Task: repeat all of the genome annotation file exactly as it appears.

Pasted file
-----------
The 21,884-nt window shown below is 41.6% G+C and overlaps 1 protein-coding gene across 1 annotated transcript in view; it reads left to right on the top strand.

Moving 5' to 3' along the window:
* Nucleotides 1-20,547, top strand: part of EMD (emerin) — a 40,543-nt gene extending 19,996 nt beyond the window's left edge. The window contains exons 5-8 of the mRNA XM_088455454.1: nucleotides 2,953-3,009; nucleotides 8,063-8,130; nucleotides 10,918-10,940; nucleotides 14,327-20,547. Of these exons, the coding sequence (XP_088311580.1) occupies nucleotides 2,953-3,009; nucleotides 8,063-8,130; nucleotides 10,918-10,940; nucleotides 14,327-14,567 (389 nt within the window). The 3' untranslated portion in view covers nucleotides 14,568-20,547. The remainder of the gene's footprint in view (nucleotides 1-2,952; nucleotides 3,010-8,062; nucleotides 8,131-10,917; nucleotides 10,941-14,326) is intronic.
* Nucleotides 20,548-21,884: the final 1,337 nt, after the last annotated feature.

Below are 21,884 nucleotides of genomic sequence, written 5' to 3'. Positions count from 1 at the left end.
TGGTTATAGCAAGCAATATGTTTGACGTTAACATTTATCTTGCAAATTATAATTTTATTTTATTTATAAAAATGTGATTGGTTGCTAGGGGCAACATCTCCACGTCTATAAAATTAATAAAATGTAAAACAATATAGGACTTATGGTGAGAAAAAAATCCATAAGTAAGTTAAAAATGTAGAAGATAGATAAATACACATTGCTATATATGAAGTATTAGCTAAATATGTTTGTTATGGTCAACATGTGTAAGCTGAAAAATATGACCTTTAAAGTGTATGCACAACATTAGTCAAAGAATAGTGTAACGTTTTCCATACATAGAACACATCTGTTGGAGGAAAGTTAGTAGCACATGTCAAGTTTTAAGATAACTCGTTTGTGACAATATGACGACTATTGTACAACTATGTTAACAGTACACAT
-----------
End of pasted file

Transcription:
The 21,884-nt window shown below is 41.6% G+C and overlaps 1 protein-coding gene across 1 annotated transcript in view; it reads left to right on the top strand.

Moving 5' to 3' along the window:
* Nucleotides 1-20,547, top strand: part of EMD (emerin) — a 40,543-nt gene extending 19,996 nt beyond the window's left edge. The window contains exons 5-8 of the mRNA XM_088455454.1: nucleotides 2,953-3,009; nucleotides 8,063-8,130; nucleotides 10,918-10,940; nucleotides 14,327-20,547. Of these exons, the coding sequence (XP_088311580.1) occupies nucleotides 2,953-3,009; nucleotides 8,063-8,130; nucleotides 10,918-10,940; nucleotides 14,327-14,567 (389 nt within the window). The 3' untranslated portion in view covers nucleotides 14,568-20,547. The remainder of the gene's footprint in view (nucleotides 1-2,952; nucleotides 3,010-8,062; nucleotides 8,131-10,917; nucleotides 10,941-14,326) is intronic.
* Nucleotides 20,548-21,884: the final 1,337 nt, after the last annotated feature.

Below are 21,884 nucleotides of genomic sequence, written 5' to 3'. Positions count from 1 at the left end.
TGGTTATAGCAAGCAATATGTTTGACGTTAACATTTATCTTGCAAATTATAATTTTATTTTATTTATAAAAATGTGATTGGTTGCTAGGGGCAACATCTCCACGTCTATAAAATTAATAAAATGTAAAACAATATAGGACTTATGGTGAGAAAAAAATCCATAAGTAAGTTAAAAATGTAGAAGATAGATAAATACACATTGCTATATATGAAGTATTAGCTAAATATGTTTGTTATGGTCAACATGTGTAAGCTGAAAAATATGACCTTTAAAGTGTATGCACAACATTAGTCAAAGAATAGTGTAACGTTTTCCATACATAGAACACATCTGTTGGAGGAAAGTTAGTAGCACATGTCAAGTTTTAAGATAACTCGTTTGTGACAATATGACGACTATTGTACAACTATGTTAACAGTACACAT